Have you ever found yourself fidgeting at night, unable to get to sleep? Do you have the irresistible urge to move your legs and ‘’scratch that itch’’? A lot of people are suffering from this, which is a very miserable experience because the uncontrollable urge has a huge negative impact on sleep quality. It may also be impacting your social life; you can’t go out for dinner or to watch a film without having to confront the urge, eventually defeating you and making you stand up.
You may be searching for answers in frustration. There is a lot of material on the internet about the condition, but where do you turn? Who do you speak with to establish the best cure for you? We have written this blog to help you understand what it is, and hopefully, establish the best sure for you.
What is it?
Restless leg syndrome is a sleep disorder whereby the sufferer experiences sleep disruption and limb movements (1). There are no magical tests for it, but there are criteria you can check to see if you may suffer. The acronym is URGE:
- U – Urge. You have an urge to get up and move
- R – Rest. You usually get symptoms when resting
- G – Get up. The symptoms go when you get up
- E – Evening. Your symptoms are usually at night.
More specifically, some of the sensations may include:
- Pins and needles
- Electric shocks
It is a very common condition, where 10% of the general population experience it. It is also twice as common in females than in males (2). You are also more likely to suffer from it if you have depression or anxiety (4).
Why does it happen?
Stress is an exacerbating factor in many conditions, but there is a high association with depression and anxiety in restless leg syndrome.
Are you suffering alongside your mum or grandparents? This has been shown to be a factor in restless leg syndrome.
Low iron levels
This is typically seen in anaemic people and young menstruating women. Iron deficiencies can affect dopamine in the brain, which is a chemical crucial for movement.
Diabetes and neuropathy can also cause restless leg syndrome.
Antihistamines can make the condition worse, and some patients take it to actually help ease the disorder (5).
How can we help?
First of all, I want to express empathy – restless leg syndrome is highly frustrating and upsetting. It is important that you don’t feel embarrassed about the condition; it is very common, and you’d be surprised by how many people behind the scenes are suffering from it. I also want to propose 5 research-based interventions:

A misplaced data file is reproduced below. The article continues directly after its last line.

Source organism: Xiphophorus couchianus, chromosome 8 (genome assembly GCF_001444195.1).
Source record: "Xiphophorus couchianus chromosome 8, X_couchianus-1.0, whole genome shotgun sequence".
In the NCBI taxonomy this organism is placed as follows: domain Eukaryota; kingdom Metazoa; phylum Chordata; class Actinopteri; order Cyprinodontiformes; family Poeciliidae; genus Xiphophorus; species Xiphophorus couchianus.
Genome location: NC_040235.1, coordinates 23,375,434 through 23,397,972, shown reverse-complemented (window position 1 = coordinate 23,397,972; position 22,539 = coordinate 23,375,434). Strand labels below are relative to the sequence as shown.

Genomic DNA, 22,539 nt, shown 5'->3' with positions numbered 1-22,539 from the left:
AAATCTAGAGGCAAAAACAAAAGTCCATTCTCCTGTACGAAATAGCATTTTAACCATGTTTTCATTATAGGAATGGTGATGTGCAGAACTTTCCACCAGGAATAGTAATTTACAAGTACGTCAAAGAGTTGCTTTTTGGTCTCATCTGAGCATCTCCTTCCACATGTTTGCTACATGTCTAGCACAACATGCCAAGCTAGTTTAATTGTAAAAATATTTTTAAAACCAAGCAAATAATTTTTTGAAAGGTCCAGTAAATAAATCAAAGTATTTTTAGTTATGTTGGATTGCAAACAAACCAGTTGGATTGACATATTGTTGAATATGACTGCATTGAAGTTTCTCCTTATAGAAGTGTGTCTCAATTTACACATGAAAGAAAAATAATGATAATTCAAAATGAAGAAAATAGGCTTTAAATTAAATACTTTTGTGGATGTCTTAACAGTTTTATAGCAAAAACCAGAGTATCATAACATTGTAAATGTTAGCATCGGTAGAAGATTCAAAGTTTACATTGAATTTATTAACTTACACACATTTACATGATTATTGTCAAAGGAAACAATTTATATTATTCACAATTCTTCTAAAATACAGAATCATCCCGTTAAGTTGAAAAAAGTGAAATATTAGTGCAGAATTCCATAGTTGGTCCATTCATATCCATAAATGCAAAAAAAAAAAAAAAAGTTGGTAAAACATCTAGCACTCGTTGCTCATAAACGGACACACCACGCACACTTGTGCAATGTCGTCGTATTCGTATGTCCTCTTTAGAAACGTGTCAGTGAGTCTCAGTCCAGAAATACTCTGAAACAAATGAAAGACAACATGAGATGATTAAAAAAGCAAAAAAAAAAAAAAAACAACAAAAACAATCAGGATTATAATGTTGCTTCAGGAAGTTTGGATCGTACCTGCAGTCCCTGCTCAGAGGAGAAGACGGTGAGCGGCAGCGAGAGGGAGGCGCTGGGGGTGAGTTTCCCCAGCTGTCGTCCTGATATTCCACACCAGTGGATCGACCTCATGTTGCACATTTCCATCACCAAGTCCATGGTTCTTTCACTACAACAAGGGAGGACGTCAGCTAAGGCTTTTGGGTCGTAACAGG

Studies have shown that treating tender joints can improve symptoms over time, while taking mediation (6).
Hypnotherapy can help with restless leg syndrome by treating the anxiety and depression that may be causing or exacerbating the issue. Channelling your thoughts away from the symptoms and the distress it may be causing you.
Exercise has been shown to be useful in reducing the symptoms of restless leg syndrome (7) – what’s more, it’s free!
Although this is an incredibly stressful and seemingly hopeless disorder, I hope this blog has shown that there are natural remedies that can help. In my experience, I’ve found that a variety of treatments can work. The key is to be open-minded and not to give up if results don’t become apparent right away. Finally, as with all issues we treat, self-care and doing the exercises make a massive difference in combatting any condition.
For any further questions, please don’t hesitate to ask:
0161 209 2980
Ed Madeley M.Ost
- Coccagna G1, Vetrugno R, Lombardi C, Provini F. (2004) Restless legs syndrome: an historical note. Sleep Med. ;5(3):279-83.
- Yee. B., Killick, R., Wong, K. (2009). Restless Leg Syndrome. Australian Family Physician 38(5):296-300
- Scholz H, Benes H, Happe S, Bengel J, Kohnen R, Hornyak M., (2011). Psychological distress of patients suffering from restless legs syndrome: a cross-sectional study. Health Qual Life Outcomes. 20; 9():73.
- S Sevim, O Dogu, H Kaleagasi, M Aral, O Metin, H C¸ (2003) Correlation of anxiety and depression symptoms in patients with restless legs syndrome: a population based survey amdeviren Neurol Neurosurg Psychiatry 2004;75:226–230
- Peters, T., MacDonald, R., Leach, C.M.J. (2012). Counterstrain manipulation in the treatment of restless leg syndrome: a pilor single-blind randomised control trial; the CARL trial. ‘International Musculoskeletal Medicine’ 34(4):136-140.
- Aukerman MM, Aukerman D, Bayard M, Tudiver F, Thorp L, Bailey B. (2006). Exercise and restless legs syndrome: a randomized controlled trial. J Am Board Fam Med. 19(5):487-93.
• Should be suspected if this describes you well:
o U- Urge. You have an urge to get up and move
o R- Rest. You usually get symptoms when resting
o G- Get up. The symptoms go when you get up
o E- Evening. You symptoms usually occur at night
• Occurs in 10% of the population
• What works:
o Manual therapy
o Compression stockings